May the force be with the new order in the EPL
Long live the new order in the English Premiership
Leicester City earned a point against Manchester City, but lamented the loss of the other two.
West Ham endured 52 years of humiliation before finally winning at Anfield in August.
The last time the Hammers won at Liverpool, four lads from the same city were calling themselves The Beatles and celebrating their first No. 1.
Watford also stuffed Liverpool. Bournemouth beat Chelsea and turned over Manchester United.
In any other season, any one of these results would've registered on the Richter scale, a shock to the most stubborn of systems.
Not anymore. The Big Four are no more. The obituary has already been written. A sledgehammer has been taken to the top table, leaving the elite staggering around on broken glass.
The calendar year, 2015, deserves to be remembered for the timely death of the game's fat cats.
Liverpool, Manchester United, Manchester City and Chelsea (and even Arsenal to a certain extent) are united by both the corporate greed of foreign owners and their insatiable desire to chase down every global dollar from gullible fans.
Their heritage remains, but the playing field suddenly looks a lot more level than it did a year or ago.
When the EPL sold its television rights for a record £5.136 billion ($10.75b) in February - a 71 per cent increase on its previous sale, the chasm between rich and poor narrowed overnight.
For the first time since its inception, the world's most lucrative league finds itself filled with "haves" and "have mores".
The TV revenues per club are now so vast that those once considered also-rans are now blessed with a priceless advantage.
They can say, "no".
Without a shadow of a doubt, this subtle shift in financial power should be remembered as 2015's finest hour.
Of course, if Real Madrid come calling for Riyad Mahrez or Barcelona tap Xherdan Shaqiri's shoulder, both men are on first-class flights to Spain the following morning.
But Leicester are not under financial pressure to sell either Mahrez or Jamie Vardy to Premier League rivals. There is a healthy precedent to follow.
Everton have already said "no".
John Stones stayed. So did Ross Barkley, Romelu Lukaku, Leighton Baines and Gerard Deulofeu.
Southampton also said "no". Sadio Mane never joined Manchester United.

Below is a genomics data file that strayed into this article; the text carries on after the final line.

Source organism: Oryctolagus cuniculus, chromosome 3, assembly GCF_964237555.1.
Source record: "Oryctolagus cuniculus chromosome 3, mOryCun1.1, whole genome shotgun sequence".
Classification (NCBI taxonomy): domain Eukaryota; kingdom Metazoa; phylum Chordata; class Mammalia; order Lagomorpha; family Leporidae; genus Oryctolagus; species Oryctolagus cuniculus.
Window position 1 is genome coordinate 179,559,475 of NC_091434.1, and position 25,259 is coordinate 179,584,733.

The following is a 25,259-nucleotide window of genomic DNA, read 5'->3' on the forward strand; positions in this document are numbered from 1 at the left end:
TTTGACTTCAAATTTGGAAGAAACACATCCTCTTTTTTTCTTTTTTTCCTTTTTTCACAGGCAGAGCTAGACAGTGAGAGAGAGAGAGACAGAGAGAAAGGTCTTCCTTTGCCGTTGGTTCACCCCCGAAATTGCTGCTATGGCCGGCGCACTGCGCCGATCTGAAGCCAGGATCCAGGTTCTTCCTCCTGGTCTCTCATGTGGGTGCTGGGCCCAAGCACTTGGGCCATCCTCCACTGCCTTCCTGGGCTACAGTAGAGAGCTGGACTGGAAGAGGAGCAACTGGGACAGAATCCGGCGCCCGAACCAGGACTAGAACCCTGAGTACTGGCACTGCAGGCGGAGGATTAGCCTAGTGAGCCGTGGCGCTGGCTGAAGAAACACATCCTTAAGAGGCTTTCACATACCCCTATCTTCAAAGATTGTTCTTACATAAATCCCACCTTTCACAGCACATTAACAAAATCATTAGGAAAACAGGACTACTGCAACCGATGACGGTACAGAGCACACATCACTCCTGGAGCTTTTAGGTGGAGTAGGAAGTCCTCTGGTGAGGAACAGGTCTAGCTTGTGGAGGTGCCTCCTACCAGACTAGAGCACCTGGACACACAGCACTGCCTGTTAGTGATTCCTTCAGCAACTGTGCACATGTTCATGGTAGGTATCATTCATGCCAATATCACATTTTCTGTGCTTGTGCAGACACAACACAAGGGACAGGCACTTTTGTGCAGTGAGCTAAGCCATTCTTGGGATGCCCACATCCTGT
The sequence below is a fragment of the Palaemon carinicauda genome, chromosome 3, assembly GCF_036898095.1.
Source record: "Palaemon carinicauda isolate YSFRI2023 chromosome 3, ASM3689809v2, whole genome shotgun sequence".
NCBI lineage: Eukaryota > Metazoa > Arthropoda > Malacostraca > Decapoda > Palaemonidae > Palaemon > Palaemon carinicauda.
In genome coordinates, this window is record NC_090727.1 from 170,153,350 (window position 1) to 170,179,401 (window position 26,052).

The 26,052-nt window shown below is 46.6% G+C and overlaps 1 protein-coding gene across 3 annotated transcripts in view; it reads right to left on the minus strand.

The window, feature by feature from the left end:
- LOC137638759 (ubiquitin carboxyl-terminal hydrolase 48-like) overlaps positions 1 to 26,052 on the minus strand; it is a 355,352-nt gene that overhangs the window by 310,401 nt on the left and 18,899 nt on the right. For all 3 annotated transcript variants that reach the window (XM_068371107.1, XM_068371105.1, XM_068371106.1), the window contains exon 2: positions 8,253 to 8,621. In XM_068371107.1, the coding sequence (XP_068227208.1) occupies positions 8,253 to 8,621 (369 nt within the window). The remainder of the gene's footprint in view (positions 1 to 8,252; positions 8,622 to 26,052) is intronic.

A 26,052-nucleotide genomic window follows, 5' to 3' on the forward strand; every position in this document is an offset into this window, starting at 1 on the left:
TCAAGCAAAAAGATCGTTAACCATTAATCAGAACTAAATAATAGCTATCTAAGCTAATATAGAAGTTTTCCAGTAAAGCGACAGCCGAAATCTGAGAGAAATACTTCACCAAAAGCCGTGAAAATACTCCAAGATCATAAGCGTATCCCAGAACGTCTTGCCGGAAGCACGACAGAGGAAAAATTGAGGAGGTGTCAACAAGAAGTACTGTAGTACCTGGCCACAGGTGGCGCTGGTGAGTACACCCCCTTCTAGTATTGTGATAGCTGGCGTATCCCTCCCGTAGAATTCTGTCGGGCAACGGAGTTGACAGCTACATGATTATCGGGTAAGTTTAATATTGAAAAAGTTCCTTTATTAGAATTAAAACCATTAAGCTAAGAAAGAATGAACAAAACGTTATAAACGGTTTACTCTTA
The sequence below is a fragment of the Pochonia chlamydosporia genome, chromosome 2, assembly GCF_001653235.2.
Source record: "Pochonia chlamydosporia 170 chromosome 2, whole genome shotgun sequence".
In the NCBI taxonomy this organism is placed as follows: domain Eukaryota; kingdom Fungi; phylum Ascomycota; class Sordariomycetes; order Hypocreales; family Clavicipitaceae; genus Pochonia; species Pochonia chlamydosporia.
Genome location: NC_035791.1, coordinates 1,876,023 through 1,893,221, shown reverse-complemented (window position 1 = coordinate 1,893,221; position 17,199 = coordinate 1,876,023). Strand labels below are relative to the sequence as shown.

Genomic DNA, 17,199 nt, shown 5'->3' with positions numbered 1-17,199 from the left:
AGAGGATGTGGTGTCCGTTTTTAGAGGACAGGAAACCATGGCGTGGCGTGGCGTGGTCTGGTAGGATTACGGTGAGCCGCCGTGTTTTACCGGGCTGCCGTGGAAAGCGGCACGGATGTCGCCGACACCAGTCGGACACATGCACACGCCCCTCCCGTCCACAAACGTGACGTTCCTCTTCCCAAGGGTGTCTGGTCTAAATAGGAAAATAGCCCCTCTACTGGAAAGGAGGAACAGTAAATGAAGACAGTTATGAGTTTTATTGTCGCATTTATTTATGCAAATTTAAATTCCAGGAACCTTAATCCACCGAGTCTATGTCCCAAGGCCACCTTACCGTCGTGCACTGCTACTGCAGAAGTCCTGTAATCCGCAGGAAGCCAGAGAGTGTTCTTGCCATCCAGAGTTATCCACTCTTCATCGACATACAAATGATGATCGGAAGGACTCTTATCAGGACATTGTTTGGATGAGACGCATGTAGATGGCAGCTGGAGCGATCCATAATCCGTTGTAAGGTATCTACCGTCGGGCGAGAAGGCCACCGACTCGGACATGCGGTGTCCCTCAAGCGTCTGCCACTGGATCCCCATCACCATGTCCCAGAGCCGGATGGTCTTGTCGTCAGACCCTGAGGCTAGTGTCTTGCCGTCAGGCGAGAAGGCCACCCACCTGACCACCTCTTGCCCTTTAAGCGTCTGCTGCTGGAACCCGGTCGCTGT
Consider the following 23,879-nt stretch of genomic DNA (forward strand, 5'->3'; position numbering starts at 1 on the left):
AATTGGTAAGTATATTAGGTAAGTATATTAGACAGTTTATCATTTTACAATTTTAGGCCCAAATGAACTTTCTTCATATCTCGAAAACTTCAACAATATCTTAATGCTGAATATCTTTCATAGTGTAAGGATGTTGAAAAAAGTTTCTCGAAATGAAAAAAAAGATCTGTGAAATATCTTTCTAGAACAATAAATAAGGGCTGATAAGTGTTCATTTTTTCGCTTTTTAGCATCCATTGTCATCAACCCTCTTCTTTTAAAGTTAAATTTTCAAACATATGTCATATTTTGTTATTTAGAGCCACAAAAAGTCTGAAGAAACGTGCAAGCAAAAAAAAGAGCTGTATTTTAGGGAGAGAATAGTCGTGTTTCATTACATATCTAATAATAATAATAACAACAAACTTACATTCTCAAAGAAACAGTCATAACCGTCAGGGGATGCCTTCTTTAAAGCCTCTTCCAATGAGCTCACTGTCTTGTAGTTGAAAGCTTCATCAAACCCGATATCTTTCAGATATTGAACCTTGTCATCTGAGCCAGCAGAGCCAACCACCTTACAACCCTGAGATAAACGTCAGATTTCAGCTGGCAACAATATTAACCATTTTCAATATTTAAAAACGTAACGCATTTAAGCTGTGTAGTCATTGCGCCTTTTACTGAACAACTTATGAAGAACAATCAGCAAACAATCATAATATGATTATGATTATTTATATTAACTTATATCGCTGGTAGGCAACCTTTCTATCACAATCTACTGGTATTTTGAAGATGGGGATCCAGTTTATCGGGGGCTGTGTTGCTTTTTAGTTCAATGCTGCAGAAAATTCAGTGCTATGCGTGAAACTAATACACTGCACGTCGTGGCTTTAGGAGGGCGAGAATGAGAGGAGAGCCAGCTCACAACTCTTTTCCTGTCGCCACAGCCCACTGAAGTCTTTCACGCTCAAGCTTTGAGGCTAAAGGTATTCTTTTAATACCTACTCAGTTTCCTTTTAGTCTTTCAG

Fickle memories are short in football, but it's worth remembering that the great exodus from Southampton to Liverpool was just over a year ago.
With money raining down on every club from Sky, the great TV benefactor, would Adam Lallana leave the Saints, if he was still at the club?
Would it be a given that the terrifying, teenaged Wayne Rooney would swop the blue of Merseyside for the red of Manchester today? Of course it wouldn't.
Both clubs can offer telephone numbers for salaries, which only leaves the player to ponder his personal preferences.
In the past, the road usually led to Old Trafford, obviously.
Robin van Persie swopped Arsenal for United, claiming the latter boasted a superior pedigree and history.
Louis van Gaal's recent floundering shows how quickly those neglected history books can turn musty when they are not frequently updated.
In previous seasons, even Sir Alex Ferguson was allowed the odd transfer blunder (and take off those rose-tinted glasses and you'll recall more than you think).
He could get away with buying Bebe, David Bellion and Eric Djemba-Djemba or even selling Paul Pogba because the talent gap was so valid.
If United stayed ahead of Arsenal or Chelsea, silverware was usually assured.
But the ageing heavyweights of yesteryear must now contend with Mahrez's Leicester, Shaqiri's Stoke, Odion Ighalo's Watford, Dimitri Payet's West Ham, Dele Alli's Tottenham and Yohan Cabaye's Crystal Palace among others.
All six players are - or were before injuries intervened - contenders for the league's best 11, easily outperforming more illustrious names at wealthier clubs.
In the past, all six were at risk of being scooped up in those endless fishing nets controlled by soulless trawlers.
All six can now stay at their existing clubs to lead a credible expedition to the top four.
The sly shift in the balance of power has obviously destabilised the league, leading to erratic, circus-like performances rather than celebrated matches of sustained quality.
It's a season of transition. Inconsistency is inevitable.
But 2015 should also be remembered as the year when billionaire owners no longer got their own way with their weekend playthings; a year when minnows were not slapped down by mightier chequebooks.
The silverware may yet end up with one the usual suspects, but the days of the Big Four - Man United, Liverpool, Chelsea and Arsenal carving up the league's pie among themselves are done.
The second half of the season begins with everyone utterly clueless regarding the title's final. It's a New Year worth celebrating.
The old Big Four are dead. Long live the new English Premier League.